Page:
Paying for Tax Cuts
Posted on November 30, 2011There is a slight but notable shift in the Republican rhetoric for tax cuts.
Congressional Republicans are now insisting that an extension of the payroll tax cut be paid for with spending cuts elsewhere in the budget.
Now, granted, the payroll tax cut is not your normal tax cut. Because these taxes notionally flow into the Social Security Trust Fund (a mythical place of land and honey and high, impenetrable walls, yet filled with smoke and mirrors), cutting off that flow of money is not the normal way to do business. As some Republicans have pointed out, such an action could be destabilizing to our retirement programs, which is why they oppose it.
I think the Republican leadership makes a compelling case that to extend the payroll tax holiday, you must find ways to cut spending elsewhere. Otherwise, the government’s fiscal imbalance continues to grow dangerously, and the whole social safety net becomes much stable financially.
I get all of that, and I appreciate what they are doing. But the leadership needs to be exceptionally clear to the GOP base that this fiscally responsible decision on the payroll tax does not set a precedent for other tax cutting in the future. It won’t be an easy case to make, but it is important that they make it.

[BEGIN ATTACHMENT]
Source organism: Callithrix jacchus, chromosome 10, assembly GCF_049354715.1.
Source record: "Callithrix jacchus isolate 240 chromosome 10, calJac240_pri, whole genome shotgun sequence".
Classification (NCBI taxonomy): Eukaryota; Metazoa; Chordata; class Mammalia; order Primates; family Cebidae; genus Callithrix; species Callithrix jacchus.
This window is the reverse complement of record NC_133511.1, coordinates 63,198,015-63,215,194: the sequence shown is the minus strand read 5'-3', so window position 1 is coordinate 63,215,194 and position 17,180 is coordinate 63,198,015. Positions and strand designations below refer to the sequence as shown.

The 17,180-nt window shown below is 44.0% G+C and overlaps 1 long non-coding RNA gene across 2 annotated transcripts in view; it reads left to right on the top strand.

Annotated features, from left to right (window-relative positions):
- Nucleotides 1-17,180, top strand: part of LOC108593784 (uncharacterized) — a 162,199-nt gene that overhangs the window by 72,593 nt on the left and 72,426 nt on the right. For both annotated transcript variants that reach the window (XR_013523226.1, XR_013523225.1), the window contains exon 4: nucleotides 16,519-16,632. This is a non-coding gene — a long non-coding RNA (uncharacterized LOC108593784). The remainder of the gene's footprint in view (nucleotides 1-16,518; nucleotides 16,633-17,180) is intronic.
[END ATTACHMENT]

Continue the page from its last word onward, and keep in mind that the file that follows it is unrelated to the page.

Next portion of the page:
Republicans are using this as an opportunity to cut spending elsewhere in the budget. And they are also strengthening their case when Democrats demand that the GOP extend unemployment insurance and the Doctor’s fix.
You can do all the spending you want, but you have to pay for it. That is the message coming from the Republicans, and it is a good message. Re-installing pay-as-you-go budget procedures would be good first step towards fiscal responsibility. Congress let those procedures lapse early in the century, when the deficit didn’t seem to be much of a problem. Insisting on them now could be very useful.
My own personal opinion is that extending the payroll holiday, extending unemployment insurance, extending the AMT patch, and paying the doctors more – all on the heels on the Super Committee collapse – is little bit insane. Unless, of course, you pay for it all with spending cuts all over the place. But that’s just my opinion.
In the meantime, Congressional Republicans are going to have to do an exceptional job of fighting the message war on this particular debate. The Democrats have an easy message to soaking the rich to pay for tax cuts for the poor. The GOP better find easily identifiable spending cuts that beats the socialist claptrap coming from the other side.